All members have to do to attend is click on the link. You do not need to download any software. Please note the link will not be active until 5pm on the day of the meeting.
If you have not seen the annual review for 2019 you can download a copy from the website here
In the meantime, Treasurer Brian Lawrence has an important message about business at the meeting in relation to the election and re-election of Trustees.
“Under the new scheme of governance set up when the Langdyke Countryside Trust became a registered charity there is a Board of Trustees, responsible for managing the Trust, including deciding what the Trust should be doing and how it should spend the money it raises. Although there can be up to twelve trustees on the Board, we currently have three vacancies for new trustees. Trustees are elected by the whole membership at the Annual General Meeting (AGM) and serve, initially, for a three year period. They are eligible to seek re-election by the AGM at the end of their period in office. At the forthcoming AGM three trustees will be retiring, although two have agreed to seek re-election. However, we are looking to strengthen the representation of members on the Board of Trustees and are therefore looking for volunteers to step forward to serve as trustees.”What is involved in being a Trustee? All trustees sit on the Main Board of the Trust which meets six times throughout the year, normally every other month. Trustees also normally sit on one of the two programme committees, Conservation or People and Communities, or they sit on one of the Area Groups which cover the four areas in which the Trust works. These normally meet in the intervening months. The Main Board is the major decision making body for the trust setting the direction and objectives as well as its policies, major procedures and budget for the programme committees and area groups to work to. The most important functions of Trustees is to help set the direction of work and the objectives of the Trust. This is done through setting management plans, policies and by approving an annual budget to indicate how the resources of the Trust will be used in the forthcoming year. However, as Langdyke Countryside Trust has no staff and is run entirely by volunteers, trustees do get involved with the day-to day activities of the Trust. These could involve helping to arrange working parties on Trust reserves, organising events, such as meetings, or walks and other similar activities. If you would like further details about the duties and obligations of a Trust please see the excellent publication ‘The Essential Trustee” on the Charity Commission’s website hereWho is eligible to be a Trustee? You must be a member of the Trust, with your subscription lfully paid at the time of the AGM, and you must be least 18 years old to be a trustee of Langdyke Countryside Trust. You must also be interested in the objectives and work of the Trust. You must be properly appointed following the procedures. You must not act as a trustee if you are disqualified, unless authorised to do so by a waiver from the Charity Commission. The reasons for disqualification are: • being bankrupt (undischarged) or having an individual voluntary arrangement (IVA) • having an unspent conviction for certain offences (including any that involve dishonesty or deception) • being on the sex offenders’ register.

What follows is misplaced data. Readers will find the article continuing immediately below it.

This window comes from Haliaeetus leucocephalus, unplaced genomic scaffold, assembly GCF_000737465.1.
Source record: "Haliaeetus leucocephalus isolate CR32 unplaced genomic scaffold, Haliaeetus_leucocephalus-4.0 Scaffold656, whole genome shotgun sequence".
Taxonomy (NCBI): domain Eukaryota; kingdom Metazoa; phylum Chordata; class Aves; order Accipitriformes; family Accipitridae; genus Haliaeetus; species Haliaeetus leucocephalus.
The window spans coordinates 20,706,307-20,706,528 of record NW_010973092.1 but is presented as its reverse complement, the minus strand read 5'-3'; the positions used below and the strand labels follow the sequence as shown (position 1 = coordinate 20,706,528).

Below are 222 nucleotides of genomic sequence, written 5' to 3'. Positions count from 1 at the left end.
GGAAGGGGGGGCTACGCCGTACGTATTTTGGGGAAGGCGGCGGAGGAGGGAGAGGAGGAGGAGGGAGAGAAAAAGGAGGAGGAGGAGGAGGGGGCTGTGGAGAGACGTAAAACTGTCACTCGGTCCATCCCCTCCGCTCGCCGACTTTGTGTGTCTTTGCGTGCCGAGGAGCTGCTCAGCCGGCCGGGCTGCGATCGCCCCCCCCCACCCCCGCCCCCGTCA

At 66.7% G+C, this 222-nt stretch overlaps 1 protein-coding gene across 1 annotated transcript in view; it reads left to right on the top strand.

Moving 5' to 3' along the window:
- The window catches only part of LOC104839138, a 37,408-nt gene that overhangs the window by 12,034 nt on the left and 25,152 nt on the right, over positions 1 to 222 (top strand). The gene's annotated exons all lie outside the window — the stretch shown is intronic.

If you have any doubt about your eligibility you can contact Brian Lawrence (Hon. Treasurer) or read the notes on automatic disqualification guidance for charities, published on the Charity Commission’s website, which explains the disqualification rules in more detail. if you would like to volunteer to become a Trustee you will need to get your completed nomination form to Brian Lawrence (email : email@example.com) by Monday July 20If you would like to consider becoming a trustee, you can discuss it further with either the Chair of the trust, Richard Astle, at firstname.lastname@example.org or the Treasurer, Brian Lawrence, at email@example.com, who will answer any queries and explain the nomination procedure.
June was the month when the Coronavirus lockdown was eased a little and many of us had the chance to get out and enjoy the countryside.
It was a month in which nature did its best to give us great displays – whether it was in the form of insects, birds or flowers.